An old Italian woman once told me the only sin is not to be kind. It's a wise summary of the greatest commandment: to love the Lord with all your heart and to love your neighbor as yourself.
Catholicism can be as easy as that. Over the years as a reporter I've heard some anecdotes that explain principles of the Catholic faith in easy terms.
You're called to serve where your shadow falls. Some years ago, I interviewed a woman who worked with Mother Teresa and asked what got her into helping the destitute and dying in Calcutta. She said her husband was a U.S. diplomat in India and at night they'd dress up in fancy clothes for government receptions. When they came home in their finery they had to step over the poor sleeping in their portico. Any person with a heart had to get involved, she said, "I couldn't just play bridge all day."
Ungodly ultimatums are dangerous. Back in the '60s and '70s, clean-cut fellows went off to college and came home bearded and with long hair. In one family I interviewed about those days, the mother said she had hardly recognized her son at the door. That evening her husband found her crying in the bedroom, feeling like life had been turned upside down. He became angry and told his son, "You get a haircut tomorrow or get out of this house!" A few hours later, he calmed down and told the kid, "I hate your hair, but I never want you to leave." The long hair remained until styles changed. In a house down the street, meanwhile, another father also told his son to get a haircut or get out. "I see the young man downtown now," said the first dad. "He's a businessman any father would be proud of. But he's never gone home."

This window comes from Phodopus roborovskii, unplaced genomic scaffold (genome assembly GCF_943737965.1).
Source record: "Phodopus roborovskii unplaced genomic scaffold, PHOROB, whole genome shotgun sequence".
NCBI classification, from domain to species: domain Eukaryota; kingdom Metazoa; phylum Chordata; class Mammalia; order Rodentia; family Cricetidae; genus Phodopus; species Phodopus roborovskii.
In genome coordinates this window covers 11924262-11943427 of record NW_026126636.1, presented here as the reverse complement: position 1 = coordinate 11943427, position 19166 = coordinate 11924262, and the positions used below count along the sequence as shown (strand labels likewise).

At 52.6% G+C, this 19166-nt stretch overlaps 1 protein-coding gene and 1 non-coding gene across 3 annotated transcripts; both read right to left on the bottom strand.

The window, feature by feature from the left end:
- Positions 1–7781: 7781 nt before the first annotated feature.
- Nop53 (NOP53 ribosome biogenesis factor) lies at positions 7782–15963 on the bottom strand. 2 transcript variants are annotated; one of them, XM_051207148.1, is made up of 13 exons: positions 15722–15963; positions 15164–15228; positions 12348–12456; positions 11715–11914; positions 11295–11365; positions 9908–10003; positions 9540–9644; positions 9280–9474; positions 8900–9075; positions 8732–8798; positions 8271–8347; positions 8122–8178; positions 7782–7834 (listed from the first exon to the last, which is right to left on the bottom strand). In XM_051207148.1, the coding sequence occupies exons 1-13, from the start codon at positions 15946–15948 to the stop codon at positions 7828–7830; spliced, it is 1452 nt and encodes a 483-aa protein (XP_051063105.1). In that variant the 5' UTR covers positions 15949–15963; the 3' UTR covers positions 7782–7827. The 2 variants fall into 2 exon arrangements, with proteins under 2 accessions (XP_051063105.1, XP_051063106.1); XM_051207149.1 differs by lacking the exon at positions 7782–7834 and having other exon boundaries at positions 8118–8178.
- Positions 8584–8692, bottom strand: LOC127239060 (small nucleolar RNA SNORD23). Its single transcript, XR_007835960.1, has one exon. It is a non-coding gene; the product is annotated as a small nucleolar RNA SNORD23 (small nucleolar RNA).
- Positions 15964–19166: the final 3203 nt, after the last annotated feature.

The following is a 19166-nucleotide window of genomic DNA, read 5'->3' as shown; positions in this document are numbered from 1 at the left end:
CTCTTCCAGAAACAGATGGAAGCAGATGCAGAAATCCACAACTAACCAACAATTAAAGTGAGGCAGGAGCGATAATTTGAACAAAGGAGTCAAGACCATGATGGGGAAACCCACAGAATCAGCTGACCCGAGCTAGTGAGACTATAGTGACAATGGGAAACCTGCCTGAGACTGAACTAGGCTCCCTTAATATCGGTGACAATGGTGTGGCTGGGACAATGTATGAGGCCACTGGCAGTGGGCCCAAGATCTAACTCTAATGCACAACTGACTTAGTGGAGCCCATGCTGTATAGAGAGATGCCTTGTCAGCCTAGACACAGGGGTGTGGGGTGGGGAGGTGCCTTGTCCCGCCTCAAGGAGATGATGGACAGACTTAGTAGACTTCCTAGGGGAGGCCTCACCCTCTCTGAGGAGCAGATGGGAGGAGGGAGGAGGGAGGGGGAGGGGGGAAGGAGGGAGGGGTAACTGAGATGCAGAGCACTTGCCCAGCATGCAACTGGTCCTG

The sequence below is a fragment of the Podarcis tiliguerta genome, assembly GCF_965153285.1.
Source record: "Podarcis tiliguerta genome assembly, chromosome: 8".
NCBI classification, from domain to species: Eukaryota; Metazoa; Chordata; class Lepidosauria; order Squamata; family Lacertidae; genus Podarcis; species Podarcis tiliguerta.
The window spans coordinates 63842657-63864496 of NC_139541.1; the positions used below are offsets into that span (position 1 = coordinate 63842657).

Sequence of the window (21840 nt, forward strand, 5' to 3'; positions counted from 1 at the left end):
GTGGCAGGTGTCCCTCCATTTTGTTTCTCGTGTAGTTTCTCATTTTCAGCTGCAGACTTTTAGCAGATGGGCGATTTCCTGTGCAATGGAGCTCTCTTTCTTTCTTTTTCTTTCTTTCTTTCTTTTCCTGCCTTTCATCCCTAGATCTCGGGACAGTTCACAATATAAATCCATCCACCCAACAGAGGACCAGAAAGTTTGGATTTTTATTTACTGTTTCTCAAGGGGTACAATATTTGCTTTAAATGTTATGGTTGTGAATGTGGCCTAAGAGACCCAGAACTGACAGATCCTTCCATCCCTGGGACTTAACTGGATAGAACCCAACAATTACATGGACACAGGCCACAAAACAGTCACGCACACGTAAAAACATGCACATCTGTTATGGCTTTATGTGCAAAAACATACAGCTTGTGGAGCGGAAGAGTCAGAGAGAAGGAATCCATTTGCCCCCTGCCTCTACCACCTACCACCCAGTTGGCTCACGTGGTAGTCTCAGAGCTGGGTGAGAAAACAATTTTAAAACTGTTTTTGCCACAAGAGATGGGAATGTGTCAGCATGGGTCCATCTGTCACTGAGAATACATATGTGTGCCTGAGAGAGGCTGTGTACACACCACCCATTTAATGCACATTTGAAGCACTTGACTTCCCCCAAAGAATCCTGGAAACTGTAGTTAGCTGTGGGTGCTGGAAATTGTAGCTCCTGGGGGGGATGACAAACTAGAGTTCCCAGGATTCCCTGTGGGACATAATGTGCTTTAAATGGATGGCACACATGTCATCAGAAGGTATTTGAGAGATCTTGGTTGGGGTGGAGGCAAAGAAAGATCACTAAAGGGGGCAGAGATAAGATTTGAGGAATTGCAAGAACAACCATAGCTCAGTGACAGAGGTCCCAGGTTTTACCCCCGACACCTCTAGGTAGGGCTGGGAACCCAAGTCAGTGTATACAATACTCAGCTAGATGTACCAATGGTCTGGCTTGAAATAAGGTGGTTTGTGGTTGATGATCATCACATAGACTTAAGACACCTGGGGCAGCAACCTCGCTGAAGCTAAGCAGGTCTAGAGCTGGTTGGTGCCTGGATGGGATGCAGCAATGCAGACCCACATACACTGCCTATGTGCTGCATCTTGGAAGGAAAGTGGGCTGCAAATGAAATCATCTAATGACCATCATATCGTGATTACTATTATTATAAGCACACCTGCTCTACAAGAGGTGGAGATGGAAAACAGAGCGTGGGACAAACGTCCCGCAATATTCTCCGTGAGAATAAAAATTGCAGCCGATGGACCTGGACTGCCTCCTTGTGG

Even death can't end it all. The late Mary Reed Newland, a noted religious educator, spoke of an experience when a neighbor's child drowned. Though not close to the family of the drowning victim, she and her teenage children went to the wake. Before they left the house, the kids gave her the "Godmother speech," as in "God, mother! Don't say anything." To their horror, she ignored them and told the grieving mother a basic principle of Catholicism, that she would see her son again. The children were put out until the boy's mother came by some days later to learn more about the next time she'd see her son.
You're God's favorite child. The late pastoral theologian Father Henri Nouwen told me this during an interview, and I scoffed at the idea. He went on to say that I was limiting God because of my limited imagination and that God, being God, can have more than one favorite child. The concept stayed with me and has helped me just glimpse the magnitude of God's love. On a bad day, it prompts me to check in with the prayer, "Your favorite child is in need. Do something."
Help those in need. Don't disrespect relationships with ultimatums. Know there is a tomorrow and never forget God loves you. Simple and key principles of Catholicism. Some things are so important they shouldn't be complicated.